On Nov. 6, the company reported preliminary clinical results from a phase 1/2a study for its first drug candidate, PBCAR0191, in certain difficult-to-treat blood cancers. The base dose of the therapy was well tolerated with no serious adverse events or dose-limiting toxicities reported in the first three patients after 60 days. Importantly, two of the three patients achieved objective responses, meaning their tumors shrank. The third demonstrated signs of anti-tumor activity. 

The update for PBCAR0191 is a great example of the potential of gene editing. Precision BioSciences deployed the ARCUS platform to engineer chimeric antigen receptor T (CAR-T) cells to target CD19, an antigen expressed on the surface of certain immune cells. That allowed the CAR-T drug to efficiently home in on cancerous white blood cells. 

Perhaps more important, the CAR-T cells used aren't from the patients involved in the study, but are instead from donors. That trait, called allogeneicity, allows the cellular medicine to be used "off-the-shelf" rather than extracted from patients, grown in the lab, and injected back into patients in a timely and costly process. In fact, PBCAR0191 expanded (meaning it multiplied) once inside the patients.

Investors were a little less certain of the next data update at the Annual Meeting of the American Society of Hematology (ASH), this time including nine total patients. The individual that achieved the longest duration response relapsed after six months, while two patients with responses at the 14-day mark showed signs of disease progression at the 28-day mark. While all patients involved in the study had advanced disease, and Precision BioSciences is still exploring higher doses of its drug candidate, investors panicked and sold off shares

That may be a harsh reaction, although shares are still up 50% since the beginning of November, but investors have other developments on the horizon.

  • A phase 1/2a clinical trial of PBCAR20A, an allogeneic CAR-T drug that targets an antigen called CD20, is on track to begin recruiting patients before the end of 2019. The asset is being developed to treat cancers affecting white blood cells.
  • The company is on track to file two additional investigational new drug (IND) applications for off-the-shelf CAR-T drug candidates in 2020, which will pave the way for clinical trials to begin.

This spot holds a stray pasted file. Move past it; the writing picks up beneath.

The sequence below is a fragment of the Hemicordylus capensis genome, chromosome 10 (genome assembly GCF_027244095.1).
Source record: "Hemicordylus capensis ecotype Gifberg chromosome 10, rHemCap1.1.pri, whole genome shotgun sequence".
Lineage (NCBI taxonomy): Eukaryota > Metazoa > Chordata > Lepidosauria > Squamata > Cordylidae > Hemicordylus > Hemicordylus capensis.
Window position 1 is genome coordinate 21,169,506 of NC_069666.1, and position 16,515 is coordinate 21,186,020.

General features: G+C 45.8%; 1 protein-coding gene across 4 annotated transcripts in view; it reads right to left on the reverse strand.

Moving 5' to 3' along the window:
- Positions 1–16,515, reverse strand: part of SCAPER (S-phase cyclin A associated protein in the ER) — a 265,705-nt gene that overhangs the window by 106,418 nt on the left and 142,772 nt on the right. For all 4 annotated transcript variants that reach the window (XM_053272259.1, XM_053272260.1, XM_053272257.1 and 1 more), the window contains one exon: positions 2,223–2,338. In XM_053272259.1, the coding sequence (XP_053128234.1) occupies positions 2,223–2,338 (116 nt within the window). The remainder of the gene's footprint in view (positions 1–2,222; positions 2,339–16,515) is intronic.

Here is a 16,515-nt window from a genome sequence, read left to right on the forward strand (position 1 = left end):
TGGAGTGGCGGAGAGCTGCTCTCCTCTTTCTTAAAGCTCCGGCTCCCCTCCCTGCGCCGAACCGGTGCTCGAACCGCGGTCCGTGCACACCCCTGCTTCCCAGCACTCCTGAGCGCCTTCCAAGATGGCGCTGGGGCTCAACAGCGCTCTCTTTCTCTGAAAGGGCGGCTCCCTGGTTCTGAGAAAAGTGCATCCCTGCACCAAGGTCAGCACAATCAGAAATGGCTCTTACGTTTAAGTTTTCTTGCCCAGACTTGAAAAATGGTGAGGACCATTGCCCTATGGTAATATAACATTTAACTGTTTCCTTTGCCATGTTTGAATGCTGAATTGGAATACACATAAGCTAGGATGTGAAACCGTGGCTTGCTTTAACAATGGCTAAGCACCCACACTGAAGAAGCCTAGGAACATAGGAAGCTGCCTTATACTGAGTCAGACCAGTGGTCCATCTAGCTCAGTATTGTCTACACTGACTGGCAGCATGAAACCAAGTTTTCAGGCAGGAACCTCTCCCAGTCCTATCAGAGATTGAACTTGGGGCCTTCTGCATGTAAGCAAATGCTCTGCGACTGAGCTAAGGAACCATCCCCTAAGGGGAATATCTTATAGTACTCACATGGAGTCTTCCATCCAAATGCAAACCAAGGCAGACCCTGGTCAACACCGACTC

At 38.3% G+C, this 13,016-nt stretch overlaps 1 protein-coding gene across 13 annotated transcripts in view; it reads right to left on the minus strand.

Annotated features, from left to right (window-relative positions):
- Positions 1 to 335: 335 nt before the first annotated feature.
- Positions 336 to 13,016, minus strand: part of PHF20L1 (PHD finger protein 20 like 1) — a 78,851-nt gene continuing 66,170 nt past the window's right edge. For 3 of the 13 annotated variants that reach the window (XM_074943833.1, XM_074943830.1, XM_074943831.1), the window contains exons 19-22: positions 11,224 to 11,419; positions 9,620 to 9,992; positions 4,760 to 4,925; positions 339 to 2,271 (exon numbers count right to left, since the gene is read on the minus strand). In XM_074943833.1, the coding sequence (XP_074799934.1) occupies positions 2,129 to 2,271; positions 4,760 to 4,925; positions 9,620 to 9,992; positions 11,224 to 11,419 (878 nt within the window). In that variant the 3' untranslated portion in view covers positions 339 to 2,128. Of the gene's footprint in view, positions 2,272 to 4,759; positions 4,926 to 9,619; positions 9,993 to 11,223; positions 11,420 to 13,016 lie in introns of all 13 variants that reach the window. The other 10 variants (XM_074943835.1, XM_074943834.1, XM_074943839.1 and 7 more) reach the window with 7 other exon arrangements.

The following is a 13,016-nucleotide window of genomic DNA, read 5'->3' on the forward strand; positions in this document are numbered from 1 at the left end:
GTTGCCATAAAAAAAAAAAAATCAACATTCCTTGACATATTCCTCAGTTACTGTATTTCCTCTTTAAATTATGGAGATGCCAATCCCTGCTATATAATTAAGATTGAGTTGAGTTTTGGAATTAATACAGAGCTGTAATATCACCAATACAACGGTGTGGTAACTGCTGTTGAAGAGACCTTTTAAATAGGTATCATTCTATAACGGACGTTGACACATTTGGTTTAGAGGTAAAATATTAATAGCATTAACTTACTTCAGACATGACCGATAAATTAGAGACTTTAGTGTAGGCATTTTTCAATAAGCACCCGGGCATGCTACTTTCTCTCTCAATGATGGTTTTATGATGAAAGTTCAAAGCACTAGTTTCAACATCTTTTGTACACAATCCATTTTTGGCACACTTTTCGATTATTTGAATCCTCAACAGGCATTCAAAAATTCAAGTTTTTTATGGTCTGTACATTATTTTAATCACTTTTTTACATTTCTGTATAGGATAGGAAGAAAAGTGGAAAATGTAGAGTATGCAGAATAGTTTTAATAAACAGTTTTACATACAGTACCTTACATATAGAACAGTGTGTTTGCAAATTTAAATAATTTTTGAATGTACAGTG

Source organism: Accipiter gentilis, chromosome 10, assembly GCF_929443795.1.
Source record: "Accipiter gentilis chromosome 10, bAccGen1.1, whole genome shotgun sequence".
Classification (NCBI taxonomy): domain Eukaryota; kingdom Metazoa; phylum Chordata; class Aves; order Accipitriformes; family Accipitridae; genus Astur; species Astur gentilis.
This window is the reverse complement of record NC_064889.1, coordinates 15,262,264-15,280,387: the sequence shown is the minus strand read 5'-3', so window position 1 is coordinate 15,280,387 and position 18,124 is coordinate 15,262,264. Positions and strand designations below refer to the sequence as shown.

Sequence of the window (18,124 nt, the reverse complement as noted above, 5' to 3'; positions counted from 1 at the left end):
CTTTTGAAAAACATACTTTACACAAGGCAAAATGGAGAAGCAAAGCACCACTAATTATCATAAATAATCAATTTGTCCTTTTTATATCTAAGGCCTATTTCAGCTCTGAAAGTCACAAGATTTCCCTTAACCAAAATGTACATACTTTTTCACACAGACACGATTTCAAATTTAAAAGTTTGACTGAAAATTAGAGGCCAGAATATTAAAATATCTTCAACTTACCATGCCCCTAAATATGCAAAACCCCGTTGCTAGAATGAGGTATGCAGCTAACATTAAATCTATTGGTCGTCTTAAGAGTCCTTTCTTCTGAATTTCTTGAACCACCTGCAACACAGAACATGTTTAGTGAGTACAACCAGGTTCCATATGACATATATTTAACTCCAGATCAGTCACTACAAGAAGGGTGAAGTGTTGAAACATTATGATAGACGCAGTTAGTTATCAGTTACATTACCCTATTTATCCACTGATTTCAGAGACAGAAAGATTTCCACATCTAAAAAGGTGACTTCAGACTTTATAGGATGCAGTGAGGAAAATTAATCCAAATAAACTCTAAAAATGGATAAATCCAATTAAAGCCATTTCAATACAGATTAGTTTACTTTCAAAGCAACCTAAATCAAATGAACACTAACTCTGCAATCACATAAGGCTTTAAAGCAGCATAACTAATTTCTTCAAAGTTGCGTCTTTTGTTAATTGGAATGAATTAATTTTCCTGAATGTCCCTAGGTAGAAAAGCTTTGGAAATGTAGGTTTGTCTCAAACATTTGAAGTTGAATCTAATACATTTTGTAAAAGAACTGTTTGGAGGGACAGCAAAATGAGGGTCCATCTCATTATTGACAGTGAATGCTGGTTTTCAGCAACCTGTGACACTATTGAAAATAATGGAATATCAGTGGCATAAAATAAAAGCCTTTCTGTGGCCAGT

• Precision BioSciences and Gilead Sciences have teamed up to develop a gene editing drug aimed at chronic hepatitis B. Considering peers are racing to develop functional cures, that may be the end goal for the duo, too. They expect to file an IND in 2020.
  • Before the end of 2019, the gene editing pioneer expects to choose one of its six discovery-stage assets for its lead rare disease program.

Don't overlook this gene editing stock

Precision BioSciences exited September with $206 million in cash, which should be plenty to see it through the next few development announcements. Now that shares have tumbled after tripling, it may not be the best time to conduct a public stock offering to pad the balance sheet. 

Either way, at a market cap of only $1 billion right now, this gene editing platform has a lot to offer investors including promising clinical results and a stealthy long-term catalyst in agricultural biotech applications. If you're interested in genetic medicines, or if you already own any of the three CRISPR stocks, then it may be time to give the ARCUS gene editing system a closer look or spot in your portfolio.

This article represents the opinion of the writer, who may disagree with the “official” recommendation position of a Motley Fool premium advisory service. We’re motley! Questioning an investing thesis -- even one of our own -- helps us all think critically about investing and make decisions that help us become smarter, happier, and richer.